In 2018, ransomware attacks will continue to increase and evolve. Hence, we can expect more instances of spear phishing and whaling wherein top executives of organizations and high-net-worth individuals will be targeted. Also, with greater prevalence of bots/automation, as well as increase in cloud, mobility, and IoT implementation, the threat vectors will increase further. It is therefore critical to develop an effective strategy to curtail the threats. There have been many new regulations on security and data privacy like GDPR coming into force. We can expect more governments to implement stringent laws to govern and secure personal information and sensitive personal information. I definitely foresee an increase in industry-specific regulations from law makers in the future.

With increased awareness for the need for cybersecurity, organizations have started increasing their budget toward cybersecurity. But is it actually put to use?

While big organizations have started purchasing tools to address cybersecurity risks, the middle-level and smaller organizations are yet to decide and take effective steps in this area. Also, wherever security tools have been implemented, organizations are dealing with false positives and false negatives. Security professionals should ensure the actual alerts don’t get lost in the thousands of false positives. The need is to strike a balance between the false positives and false negatives. Also, while organizations are purchasing tools, not many are spending time and effort in KRIs and KPIs to define and monitor the performance and effective usage of these tools.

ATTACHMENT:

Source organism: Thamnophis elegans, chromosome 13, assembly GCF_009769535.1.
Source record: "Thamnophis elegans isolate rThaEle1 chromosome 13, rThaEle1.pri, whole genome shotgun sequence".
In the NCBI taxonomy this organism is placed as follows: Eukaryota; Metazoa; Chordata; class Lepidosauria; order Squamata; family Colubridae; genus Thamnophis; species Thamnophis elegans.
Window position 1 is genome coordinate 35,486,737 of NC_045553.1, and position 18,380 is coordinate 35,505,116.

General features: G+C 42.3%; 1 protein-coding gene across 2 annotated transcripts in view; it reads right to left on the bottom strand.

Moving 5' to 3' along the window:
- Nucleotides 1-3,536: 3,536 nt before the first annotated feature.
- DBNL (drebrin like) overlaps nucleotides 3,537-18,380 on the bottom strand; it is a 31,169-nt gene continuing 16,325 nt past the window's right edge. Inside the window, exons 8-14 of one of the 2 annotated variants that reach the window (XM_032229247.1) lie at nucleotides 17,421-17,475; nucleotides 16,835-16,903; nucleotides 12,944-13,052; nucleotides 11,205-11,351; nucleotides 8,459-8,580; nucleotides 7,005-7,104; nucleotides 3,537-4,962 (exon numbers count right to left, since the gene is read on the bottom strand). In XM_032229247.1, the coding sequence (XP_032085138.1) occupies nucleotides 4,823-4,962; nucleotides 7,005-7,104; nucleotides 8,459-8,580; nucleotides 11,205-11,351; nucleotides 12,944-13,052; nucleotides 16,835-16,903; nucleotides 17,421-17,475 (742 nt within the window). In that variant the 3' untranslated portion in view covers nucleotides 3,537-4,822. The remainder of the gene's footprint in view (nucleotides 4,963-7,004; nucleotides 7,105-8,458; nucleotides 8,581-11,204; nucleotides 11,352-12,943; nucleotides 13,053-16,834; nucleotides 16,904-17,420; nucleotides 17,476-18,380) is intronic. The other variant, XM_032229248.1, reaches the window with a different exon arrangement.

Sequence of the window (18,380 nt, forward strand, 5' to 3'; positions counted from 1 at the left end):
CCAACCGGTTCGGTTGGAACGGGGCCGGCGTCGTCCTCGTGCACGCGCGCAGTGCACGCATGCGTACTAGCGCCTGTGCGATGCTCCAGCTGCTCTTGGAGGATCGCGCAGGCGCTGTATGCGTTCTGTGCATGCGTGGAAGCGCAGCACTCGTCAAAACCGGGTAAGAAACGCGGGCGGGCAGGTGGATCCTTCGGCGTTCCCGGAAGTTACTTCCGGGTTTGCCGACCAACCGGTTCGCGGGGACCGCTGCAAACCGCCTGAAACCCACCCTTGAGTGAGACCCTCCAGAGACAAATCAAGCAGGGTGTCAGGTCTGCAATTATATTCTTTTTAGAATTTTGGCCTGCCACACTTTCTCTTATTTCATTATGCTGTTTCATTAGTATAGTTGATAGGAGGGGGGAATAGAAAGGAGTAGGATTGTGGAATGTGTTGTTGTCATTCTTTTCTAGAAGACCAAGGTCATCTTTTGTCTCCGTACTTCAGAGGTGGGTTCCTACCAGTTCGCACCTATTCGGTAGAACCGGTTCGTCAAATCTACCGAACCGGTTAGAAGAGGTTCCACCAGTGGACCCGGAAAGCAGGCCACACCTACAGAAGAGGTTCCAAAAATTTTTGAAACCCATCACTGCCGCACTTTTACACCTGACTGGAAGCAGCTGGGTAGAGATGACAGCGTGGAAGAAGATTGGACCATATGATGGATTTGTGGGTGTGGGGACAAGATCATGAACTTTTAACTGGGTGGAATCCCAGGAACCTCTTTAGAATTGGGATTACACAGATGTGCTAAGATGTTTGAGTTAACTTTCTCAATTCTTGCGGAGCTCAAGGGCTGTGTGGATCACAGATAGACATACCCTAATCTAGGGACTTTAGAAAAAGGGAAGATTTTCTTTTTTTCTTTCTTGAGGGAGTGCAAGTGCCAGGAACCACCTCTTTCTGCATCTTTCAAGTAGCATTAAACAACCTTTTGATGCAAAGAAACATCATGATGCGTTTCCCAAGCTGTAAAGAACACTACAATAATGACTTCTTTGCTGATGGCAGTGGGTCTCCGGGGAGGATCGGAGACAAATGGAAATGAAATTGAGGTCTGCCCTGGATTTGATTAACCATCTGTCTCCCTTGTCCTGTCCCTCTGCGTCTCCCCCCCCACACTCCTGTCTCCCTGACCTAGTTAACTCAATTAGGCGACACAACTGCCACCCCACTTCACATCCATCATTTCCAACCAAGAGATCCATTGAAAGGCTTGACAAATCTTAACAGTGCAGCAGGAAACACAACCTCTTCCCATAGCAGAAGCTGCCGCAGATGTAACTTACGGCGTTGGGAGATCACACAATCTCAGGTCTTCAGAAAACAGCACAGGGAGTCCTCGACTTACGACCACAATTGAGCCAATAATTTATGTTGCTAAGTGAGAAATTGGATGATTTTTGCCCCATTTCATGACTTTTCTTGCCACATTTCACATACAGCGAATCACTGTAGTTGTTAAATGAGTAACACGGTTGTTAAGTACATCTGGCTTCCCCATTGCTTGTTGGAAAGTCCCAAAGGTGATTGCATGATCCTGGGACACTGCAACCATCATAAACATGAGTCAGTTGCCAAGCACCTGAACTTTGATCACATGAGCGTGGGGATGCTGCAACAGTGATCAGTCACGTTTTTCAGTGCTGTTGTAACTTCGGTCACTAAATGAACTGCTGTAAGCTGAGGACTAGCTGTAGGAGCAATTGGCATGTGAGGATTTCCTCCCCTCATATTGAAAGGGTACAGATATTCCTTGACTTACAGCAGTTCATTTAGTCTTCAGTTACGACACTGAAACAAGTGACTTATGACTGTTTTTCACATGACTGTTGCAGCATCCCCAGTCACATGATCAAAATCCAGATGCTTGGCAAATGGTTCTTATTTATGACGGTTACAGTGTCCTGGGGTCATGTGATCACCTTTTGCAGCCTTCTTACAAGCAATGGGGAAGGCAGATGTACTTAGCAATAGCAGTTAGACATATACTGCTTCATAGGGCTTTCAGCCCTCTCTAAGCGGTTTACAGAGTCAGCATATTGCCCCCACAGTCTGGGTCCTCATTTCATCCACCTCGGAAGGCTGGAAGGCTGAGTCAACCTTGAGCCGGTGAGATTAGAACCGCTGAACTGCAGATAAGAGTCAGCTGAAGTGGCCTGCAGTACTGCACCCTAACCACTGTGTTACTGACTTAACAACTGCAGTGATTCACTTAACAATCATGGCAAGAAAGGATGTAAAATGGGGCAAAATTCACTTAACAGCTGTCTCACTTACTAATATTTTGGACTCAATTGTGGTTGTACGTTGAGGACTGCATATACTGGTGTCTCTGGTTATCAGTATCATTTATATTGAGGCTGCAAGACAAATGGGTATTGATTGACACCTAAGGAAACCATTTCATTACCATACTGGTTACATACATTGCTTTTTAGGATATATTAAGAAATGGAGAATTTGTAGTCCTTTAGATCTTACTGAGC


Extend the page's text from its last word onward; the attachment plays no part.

What is the barrier that IT decision makers face in planning long-term cybersecurity strategies?

Technology is evolving at a faster pace, and its implementation is even faster. But one of the main barriers in its implementation is the lack of awareness. Cybersecurity discussions must be at all levels since people themselves can be an attack vector. Investment in the right tools depending on the risk profile of the organization is a must. In fact, identifying the right tool itself is very critical. There should be more frequent collaboration between organizations and law makers in this regard. Similarly, there should be more openness within the organization to facilitate information sharing and to develop long-term strategies.

There have been various recent attacks that have made the outlook toward cybersecurity quite evolved. Do you see a change in the way it is being treated by the enterprise heads?

The cybersecurity landscape and threat vectors are changing at a breakneck speed due to fast-changing technology and its fast adoption. Organizations should develop newer, more evolved incident response teams to foresee and face such attacks in advance. In the future, I think more organizations will move from a reactive approach to a more proactive approach toward threat handling. Increasing volume of automated attacks will also require more number of organizations moving toward automated response to attacks and near- real-time threat detection and response.

Companies like Bajaj have started a cybersecurity insurance and the topic of special insurance has been around for a while. Your take on the problems faced for this and the need for it?

Globally, many large companies have started taking cyber insurance coverage. In India, however, the penetration is very less. Changes in regulatory compliance, the security threat landscape, and the frequency and nature of cyber-attacks is leading more companies to go for cyber insurance. But the cyber insurance industry is also evolving and is yet to mature because insurers themselves have low awareness of cybersecurity terminology. The methodology for computing risk assessment needs to become more evolved. Also, the costs, cyber insurance coverage, and the premiums are based on the industry the organization belongs to, the type of services provided, data risks and exposures, security posture, policies, and annual gross revenue, all of which need to be further standardized.